From an article by Peter Passi in the Superior Telegram:

When most viewers think of “Extreme Makeover: Home Edition,” visions of lavish over-the-top houses spring to mind.

But the dwelling now being built for the Howard and Jessica Huber family in Wisconsin’s Oakland Township breaks the mold.

“This is going to be the greenest show they’ve ever done,” said Thad Whitesel, president of Builders Commonwealth, the Duluth cooperative overseeing the first “Extreme Makeover” project ever tackled in the Northland. “This also is the smallest house they’ve ever built, by quite a bit,” he said.

At 2,300 square feet, the Hubers’ new home won’t be small by most people’s standards, but the majority of residences built during other episodes of the show would dwarf it.

The home’s modest size will make it less expensive to heat. But the energy-efficient design of the residence also will have much to do with keeping its heating bills in check. The home is being built upon a super-insulated concrete slab and will incorporate high-efficiency 8-inch thick panel walls and triple-glazed windows.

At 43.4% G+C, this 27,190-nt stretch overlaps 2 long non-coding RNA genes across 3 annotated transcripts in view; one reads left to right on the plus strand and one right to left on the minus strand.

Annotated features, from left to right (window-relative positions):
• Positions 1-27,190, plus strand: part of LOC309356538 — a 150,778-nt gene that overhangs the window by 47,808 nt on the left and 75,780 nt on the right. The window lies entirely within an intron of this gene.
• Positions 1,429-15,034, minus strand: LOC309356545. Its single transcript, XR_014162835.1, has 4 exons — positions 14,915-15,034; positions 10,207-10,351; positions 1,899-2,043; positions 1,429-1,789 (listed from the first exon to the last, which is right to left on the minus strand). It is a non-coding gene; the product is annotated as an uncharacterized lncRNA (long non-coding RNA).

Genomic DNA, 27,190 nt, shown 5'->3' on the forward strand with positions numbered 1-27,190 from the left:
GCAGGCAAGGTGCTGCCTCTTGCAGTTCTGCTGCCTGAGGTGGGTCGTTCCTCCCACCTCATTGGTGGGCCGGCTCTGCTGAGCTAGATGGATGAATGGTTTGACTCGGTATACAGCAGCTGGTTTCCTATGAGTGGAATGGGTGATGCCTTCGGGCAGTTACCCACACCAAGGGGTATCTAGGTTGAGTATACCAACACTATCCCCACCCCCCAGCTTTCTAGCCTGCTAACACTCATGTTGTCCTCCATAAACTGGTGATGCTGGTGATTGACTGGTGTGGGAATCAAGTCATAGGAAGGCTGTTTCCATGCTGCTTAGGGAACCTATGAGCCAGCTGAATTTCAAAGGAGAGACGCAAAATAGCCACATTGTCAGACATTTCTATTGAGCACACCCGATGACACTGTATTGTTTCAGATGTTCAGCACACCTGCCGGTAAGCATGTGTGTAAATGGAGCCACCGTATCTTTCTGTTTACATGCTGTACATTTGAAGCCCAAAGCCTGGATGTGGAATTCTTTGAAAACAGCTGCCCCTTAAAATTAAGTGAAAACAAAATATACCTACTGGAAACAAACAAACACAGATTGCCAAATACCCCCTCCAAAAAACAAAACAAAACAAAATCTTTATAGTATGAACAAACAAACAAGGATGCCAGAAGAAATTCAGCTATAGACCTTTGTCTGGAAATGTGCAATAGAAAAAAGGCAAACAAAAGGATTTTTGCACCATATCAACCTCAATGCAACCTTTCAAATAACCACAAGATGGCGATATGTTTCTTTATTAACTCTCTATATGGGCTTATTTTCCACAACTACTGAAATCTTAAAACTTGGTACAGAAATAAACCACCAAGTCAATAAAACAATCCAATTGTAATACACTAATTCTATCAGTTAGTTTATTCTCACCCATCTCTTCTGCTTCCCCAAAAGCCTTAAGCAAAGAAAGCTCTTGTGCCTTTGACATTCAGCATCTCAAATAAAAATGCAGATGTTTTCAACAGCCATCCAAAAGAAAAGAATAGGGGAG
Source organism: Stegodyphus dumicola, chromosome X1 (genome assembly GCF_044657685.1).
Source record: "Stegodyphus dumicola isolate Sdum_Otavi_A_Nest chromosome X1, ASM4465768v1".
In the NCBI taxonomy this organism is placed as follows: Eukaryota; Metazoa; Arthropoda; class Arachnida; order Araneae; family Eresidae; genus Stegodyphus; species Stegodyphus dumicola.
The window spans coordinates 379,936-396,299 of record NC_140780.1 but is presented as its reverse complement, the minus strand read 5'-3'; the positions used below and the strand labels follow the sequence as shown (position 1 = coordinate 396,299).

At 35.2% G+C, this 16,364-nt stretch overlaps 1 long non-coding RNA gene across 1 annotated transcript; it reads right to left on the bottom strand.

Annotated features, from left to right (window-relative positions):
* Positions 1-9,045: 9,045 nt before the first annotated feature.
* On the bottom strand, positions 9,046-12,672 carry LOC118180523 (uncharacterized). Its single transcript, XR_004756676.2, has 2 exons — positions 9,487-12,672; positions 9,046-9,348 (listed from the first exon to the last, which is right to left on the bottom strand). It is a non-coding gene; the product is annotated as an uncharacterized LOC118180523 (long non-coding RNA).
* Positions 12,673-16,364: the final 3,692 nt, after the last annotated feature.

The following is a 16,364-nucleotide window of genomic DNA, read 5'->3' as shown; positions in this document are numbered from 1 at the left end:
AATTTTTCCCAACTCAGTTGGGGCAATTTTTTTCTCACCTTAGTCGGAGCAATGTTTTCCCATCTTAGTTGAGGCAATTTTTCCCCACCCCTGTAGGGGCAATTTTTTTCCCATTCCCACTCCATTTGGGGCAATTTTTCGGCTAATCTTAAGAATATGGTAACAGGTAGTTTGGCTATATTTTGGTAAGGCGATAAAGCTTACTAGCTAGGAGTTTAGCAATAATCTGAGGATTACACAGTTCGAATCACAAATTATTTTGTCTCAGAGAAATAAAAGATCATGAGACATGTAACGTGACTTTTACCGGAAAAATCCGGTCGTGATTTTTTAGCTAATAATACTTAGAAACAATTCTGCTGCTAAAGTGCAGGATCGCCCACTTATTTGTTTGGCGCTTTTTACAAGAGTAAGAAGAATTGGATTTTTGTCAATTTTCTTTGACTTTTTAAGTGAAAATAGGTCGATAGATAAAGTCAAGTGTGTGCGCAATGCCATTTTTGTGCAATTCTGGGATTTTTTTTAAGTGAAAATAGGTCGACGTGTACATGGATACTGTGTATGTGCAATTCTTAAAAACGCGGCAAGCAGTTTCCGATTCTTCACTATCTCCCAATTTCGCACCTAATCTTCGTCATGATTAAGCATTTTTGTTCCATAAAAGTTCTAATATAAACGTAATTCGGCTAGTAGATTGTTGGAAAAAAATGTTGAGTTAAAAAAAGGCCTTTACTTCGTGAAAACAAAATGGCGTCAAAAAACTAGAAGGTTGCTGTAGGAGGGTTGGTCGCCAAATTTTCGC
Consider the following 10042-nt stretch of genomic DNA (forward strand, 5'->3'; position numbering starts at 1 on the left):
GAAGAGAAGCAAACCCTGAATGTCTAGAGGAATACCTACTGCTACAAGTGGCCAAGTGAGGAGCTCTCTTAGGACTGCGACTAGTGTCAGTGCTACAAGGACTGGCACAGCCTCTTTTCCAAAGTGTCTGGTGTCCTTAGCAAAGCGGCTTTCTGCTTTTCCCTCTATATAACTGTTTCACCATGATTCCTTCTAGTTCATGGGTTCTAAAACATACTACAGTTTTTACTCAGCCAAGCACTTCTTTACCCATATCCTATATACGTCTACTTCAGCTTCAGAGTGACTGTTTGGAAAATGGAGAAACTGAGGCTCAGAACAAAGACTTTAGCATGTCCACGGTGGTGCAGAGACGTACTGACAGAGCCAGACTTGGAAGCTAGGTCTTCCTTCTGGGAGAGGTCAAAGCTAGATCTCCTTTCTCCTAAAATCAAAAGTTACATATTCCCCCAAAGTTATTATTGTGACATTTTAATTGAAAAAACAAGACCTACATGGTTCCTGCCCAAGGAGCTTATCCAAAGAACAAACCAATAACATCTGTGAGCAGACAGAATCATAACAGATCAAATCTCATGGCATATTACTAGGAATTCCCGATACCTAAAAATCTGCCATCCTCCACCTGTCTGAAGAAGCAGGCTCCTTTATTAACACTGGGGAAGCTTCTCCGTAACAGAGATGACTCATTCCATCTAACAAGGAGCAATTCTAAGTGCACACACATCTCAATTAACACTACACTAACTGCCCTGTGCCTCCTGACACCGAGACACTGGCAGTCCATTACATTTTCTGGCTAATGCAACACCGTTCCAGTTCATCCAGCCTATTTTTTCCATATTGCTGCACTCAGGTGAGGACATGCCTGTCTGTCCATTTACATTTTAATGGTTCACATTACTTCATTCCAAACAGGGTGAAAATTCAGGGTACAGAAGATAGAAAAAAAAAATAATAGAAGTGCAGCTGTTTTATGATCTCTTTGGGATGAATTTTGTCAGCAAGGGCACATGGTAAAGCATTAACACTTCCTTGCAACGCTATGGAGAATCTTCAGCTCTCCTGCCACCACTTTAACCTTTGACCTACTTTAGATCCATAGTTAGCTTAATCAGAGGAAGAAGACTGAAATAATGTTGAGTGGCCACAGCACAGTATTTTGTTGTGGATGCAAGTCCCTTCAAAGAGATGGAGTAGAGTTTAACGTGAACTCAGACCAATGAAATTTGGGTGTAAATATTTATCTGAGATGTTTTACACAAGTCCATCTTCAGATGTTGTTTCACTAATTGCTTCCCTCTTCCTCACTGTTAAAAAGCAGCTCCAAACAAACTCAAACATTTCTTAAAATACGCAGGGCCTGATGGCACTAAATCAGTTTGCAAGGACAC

Although Whitesel said there wasn’t sufficient lead time to procure solar panels for the home, Builders Commonwealth was able to incorporate passive solar heating into the design. The home will be heated with a combination of fuels, including wood, propane and electricity, allowing it to operate with off-peak electrical heat.

To help the home retain heat, it will feature a 6,000-pound heat sink and a thermal-storage wall behind its wood burner, according to Arno Kahn project manager and co-founder of Builders Commonwealth.

Plans also call for a wind turbine which should meet most of the home’s daytime electrical needs. Kahn explained that building in a fuel efficient manner is key to ensuring the longevity of the home, which he fully expects to exceed a century.

“Fuel is expensive now, but think of what it could cost in 40 or 50 years from now,” he said.